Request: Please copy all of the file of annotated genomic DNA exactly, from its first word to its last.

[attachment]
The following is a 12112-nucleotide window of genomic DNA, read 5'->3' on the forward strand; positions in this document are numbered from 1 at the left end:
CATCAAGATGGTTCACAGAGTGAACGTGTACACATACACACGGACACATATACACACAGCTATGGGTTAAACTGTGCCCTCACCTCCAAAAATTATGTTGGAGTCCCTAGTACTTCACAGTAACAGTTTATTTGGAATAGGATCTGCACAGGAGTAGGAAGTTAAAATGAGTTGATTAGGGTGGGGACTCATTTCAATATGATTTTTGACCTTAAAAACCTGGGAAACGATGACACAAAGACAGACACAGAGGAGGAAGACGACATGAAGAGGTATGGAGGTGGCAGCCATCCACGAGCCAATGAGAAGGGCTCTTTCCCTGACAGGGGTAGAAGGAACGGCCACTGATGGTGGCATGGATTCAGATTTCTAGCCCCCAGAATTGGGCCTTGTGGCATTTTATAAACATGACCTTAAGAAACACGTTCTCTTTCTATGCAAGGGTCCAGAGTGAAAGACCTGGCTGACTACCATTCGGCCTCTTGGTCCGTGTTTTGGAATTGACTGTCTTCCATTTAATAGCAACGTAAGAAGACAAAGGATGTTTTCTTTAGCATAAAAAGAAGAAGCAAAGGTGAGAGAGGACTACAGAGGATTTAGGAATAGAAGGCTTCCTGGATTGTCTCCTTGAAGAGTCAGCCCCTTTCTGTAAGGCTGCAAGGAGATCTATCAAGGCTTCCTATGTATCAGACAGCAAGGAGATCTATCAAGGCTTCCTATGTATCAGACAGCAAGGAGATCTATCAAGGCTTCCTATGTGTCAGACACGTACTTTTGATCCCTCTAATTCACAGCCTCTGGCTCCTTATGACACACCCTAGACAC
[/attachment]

The following is a 12112-nucleotide window of genomic DNA, read 5'->3' on the forward strand; positions in this document are numbered from 1 at the left end:
CATCAAGATGGTTCACAGAGTGAACGTGTACACATACACACGGACACATATACACACAGCTATGGGTTAAACTGTGCCCTCACCTCCAAAAATTATGTTGGAGTCCCTAGTACTTCACAGTAACAGTTTATTTGGAATAGGATCTGCACAGGAGTAGGAAGTTAAAATGAGTTGATTAGGGTGGGGACTCATTTCAATATGATTTTTGACCTTAAAAACCTGGGAAACGATGACACAAAGACAGACACAGAGGAGGAAGACGACATGAAGAGGTATGGAGGTGGCAGCCATCCACGAGCCAATGAGAAGGGCTCTTTCCCTGACAGGGGTAGAAGGAACGGCCACTGATGGTGGCATGGATTCAGATTTCTAGCCCCCAGAATTGGGCCTTGTGGCATTTTATAAACATGACCTTAAGAAACACGTTCTCTTTCTATGCAAGGGTCCAGAGTGAAAGACCTGGCTGACTACCATTCGGCCTCTTGGTCCGTGTTTTGGAATTGACTGTCTTCCATTTAATAGCAACGTAAGAAGACAAAGGATGTTTTCTTTAGCATAAAAAGAAGAAGCAAAGGTGAGAGAGGACTACAGAGGATTTAGGAATAGAAGGCTTCCTGGATTGTCTCCTTGAAGAGTCAGCCCCTTTCTGTAAGGCTGCAAGGAGATCTATCAAGGCTTCCTATGTATCAGACAGCAAGGAGATCTATCAAGGCTTCCTATGTATCAGACAGCAAGGAGATCTATCAAGGCTTCCTATGTGTCAGACACGTACTTTTGATCCCTCTAATTCACAGCCTCTGGCTCCTTATGACACACCCTAGACAC